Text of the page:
process requires that a defendant have sufficient
"minimum contacts with [the forum] such that the
maintenance of the suit does not offend 'traditional
notions of fair play and substantial justice.'"
Int'l Shoe Co. v. Washington, 326 U.S. 310, 316
(1945) (citations omitted). This can be met by showing either
general or specific personal jurisdiction. ALS Scan, Inc.
v. Digital Serv. Consultants, Inc., 293 F.3d 707, 711-12
(4th Cir. 2002) (citations omitted). To assert general
jurisdiction, a defendant's contacts must be "so
'continuous and systematic' as to render them
essentially at home in the forum State." Daimler AG
v. Bauman, 571 U.S. 117, 127, 134 S.Ct. 746, 754 (2014)
(citations omitted). For a corporation, that traditionally
renders them subject to general jurisdiction in its state of
incorporation or principal place of business. Id. at
determine whether specific jurisdiction exists, the Court
considers "(1) the extent to which the defendant has
purposefully availed itself of the privilege of conducting
activities in the state; (2) whether the plaintiffs'
claims arise out of those activities directed at the state;
and (3) whether the exercise of personal jurisdiction would
be constitutionally 'reasonable.'" Carefirst
of Maryland, Inc. v. Carefirst Pregnancy Centers, Inc.,
334 F.3d 390, 397 (4th Cir. 2003) (citations omitted). In
other words, the defendant must have "minimum
contacts" with the forum, the cause of action must arise
from those contacts, and the exercise of personal
jurisdiction must be reasonable. Burger King Corp. v.
Rudzewicz, 471 U.S. 462, 472 - 476 (1985). Courts
evaluate the reasonableness of personal jurisdiction by
considering "(a) the burden on the defendant, (b) the
interests of the forum state, (c) the plaintiffs interest in
obtaining relief, (d) the efficient resolution of
controversies as between states, and (e) the shared interests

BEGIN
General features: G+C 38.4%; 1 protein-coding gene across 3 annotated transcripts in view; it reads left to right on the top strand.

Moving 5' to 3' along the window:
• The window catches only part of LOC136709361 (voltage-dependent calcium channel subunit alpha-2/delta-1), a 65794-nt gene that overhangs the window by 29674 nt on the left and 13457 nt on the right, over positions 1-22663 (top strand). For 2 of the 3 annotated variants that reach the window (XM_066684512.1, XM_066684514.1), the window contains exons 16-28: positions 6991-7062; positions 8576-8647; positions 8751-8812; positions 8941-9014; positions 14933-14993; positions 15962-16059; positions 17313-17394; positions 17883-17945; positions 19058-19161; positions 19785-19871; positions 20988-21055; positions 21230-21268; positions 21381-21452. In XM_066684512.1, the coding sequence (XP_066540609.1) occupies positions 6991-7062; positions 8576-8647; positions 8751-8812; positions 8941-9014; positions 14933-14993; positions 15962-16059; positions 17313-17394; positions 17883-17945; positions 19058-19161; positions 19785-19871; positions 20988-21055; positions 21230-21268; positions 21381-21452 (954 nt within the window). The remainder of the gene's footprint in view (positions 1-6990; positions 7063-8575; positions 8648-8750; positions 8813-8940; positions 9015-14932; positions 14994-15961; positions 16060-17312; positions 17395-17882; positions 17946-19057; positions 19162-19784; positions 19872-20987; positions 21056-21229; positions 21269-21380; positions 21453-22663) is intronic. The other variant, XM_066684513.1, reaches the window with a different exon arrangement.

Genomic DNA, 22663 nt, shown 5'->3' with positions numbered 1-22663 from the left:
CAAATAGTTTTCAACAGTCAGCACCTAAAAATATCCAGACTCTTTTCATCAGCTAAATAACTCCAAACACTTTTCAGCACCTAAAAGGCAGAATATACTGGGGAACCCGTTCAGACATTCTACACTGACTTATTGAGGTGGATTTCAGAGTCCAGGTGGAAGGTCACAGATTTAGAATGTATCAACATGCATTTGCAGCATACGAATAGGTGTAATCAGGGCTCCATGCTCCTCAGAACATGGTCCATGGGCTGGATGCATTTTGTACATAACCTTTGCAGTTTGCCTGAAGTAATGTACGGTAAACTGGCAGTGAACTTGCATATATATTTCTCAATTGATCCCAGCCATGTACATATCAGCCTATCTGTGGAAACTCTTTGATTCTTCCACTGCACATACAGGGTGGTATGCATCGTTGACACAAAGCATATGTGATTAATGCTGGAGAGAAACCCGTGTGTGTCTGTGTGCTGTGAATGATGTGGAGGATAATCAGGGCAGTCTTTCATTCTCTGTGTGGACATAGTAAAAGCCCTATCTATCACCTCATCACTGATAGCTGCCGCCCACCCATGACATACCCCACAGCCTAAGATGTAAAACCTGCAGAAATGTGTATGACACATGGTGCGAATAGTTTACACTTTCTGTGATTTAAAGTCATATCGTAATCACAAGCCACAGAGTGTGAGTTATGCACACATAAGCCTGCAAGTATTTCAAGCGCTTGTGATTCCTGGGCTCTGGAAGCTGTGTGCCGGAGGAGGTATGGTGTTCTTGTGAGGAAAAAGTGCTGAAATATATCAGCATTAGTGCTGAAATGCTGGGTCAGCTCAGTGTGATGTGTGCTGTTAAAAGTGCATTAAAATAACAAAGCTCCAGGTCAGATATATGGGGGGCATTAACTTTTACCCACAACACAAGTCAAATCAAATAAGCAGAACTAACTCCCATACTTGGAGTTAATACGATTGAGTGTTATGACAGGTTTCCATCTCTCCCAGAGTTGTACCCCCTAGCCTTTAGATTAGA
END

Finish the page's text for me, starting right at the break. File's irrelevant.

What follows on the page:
of the several states in furthering substantive social
policies." Lesnick v. Hollingsworth & Vose
Co., 35 F.3d 939, 946 (4th Cir. 1994). "Minimum
contacts" and "reasonableness" are not
independent requirements; rather, they are both aspects of
due process, and thus "considerations sometimes serve to
establish the reasonableness of jurisdiction upon a lesser
showing of minimum contacts than would otherwise be
required." Burger King, 471 U.S. at 477.
Court previously held (Dkt. No. 37), the Court does not have
general jurisdiction over CKNA. Therefore, the Court focuses
solely on whether specific personal jurisdiction exists.
nature and facts of CKNA's contacts with South Carolina
are undisputed. CKNA is a supplier of automotive parts to
automobile manufacturers. (Dkt. No. 52-1 at 2.) Of note, CKNA
produces and sell electronic controller integration to
automobile manufacturers, which includes safety systems such
as the airbags at issue here. (Dkt. No. 61-1 at 3.) Until
April 1, 2016, Nissan held, at least, an approximately 40%
share of CKNA's parent company, Calsonic Cansei
Corporation. (Id.; Dkt. No. 55 at 3 n.2.) CKNA
conducts the overwhelming majority of their sales to Nissan,
and delivers parts to two Nissan assembly plants outside of
South Carolina. (Id.; Dkt. No. 52-3.) Nissan,
notably, sells its cars nationwide, has car dealerships in
South Carolina, and sells tens of thousands of Nissan Sentras
in the United States every year. (Id.)
however, has other contacts with companies in South Carolina
as well. First, from at least the early 2000s until 2016,
CKNA sold meter assembles to Honda of South Carolina. (Dkt.
Nos. 55 at 4; 61 at 3.) The sale agreements acknowledged that
CKNA sold parts to a South Carolina company and CKNA agreed
for the agreements to be governed, at least in part, by South
Carolina law. (Dkt. No. 61-2.) CKNA has also continued to
solicit business in South Carolina after the relationship
with Honda ended, and CKNA made a marketing trip to